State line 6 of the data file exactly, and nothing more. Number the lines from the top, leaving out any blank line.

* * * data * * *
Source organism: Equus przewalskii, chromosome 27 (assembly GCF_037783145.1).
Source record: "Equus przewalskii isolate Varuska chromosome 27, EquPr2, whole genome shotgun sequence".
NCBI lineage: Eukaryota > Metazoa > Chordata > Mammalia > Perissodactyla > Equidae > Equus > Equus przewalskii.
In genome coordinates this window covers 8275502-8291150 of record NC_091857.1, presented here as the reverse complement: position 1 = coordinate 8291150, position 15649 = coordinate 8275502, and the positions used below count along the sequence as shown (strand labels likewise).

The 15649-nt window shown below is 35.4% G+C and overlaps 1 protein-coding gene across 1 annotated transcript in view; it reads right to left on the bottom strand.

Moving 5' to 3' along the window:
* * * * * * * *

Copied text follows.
Moving 5' to 3' along the window: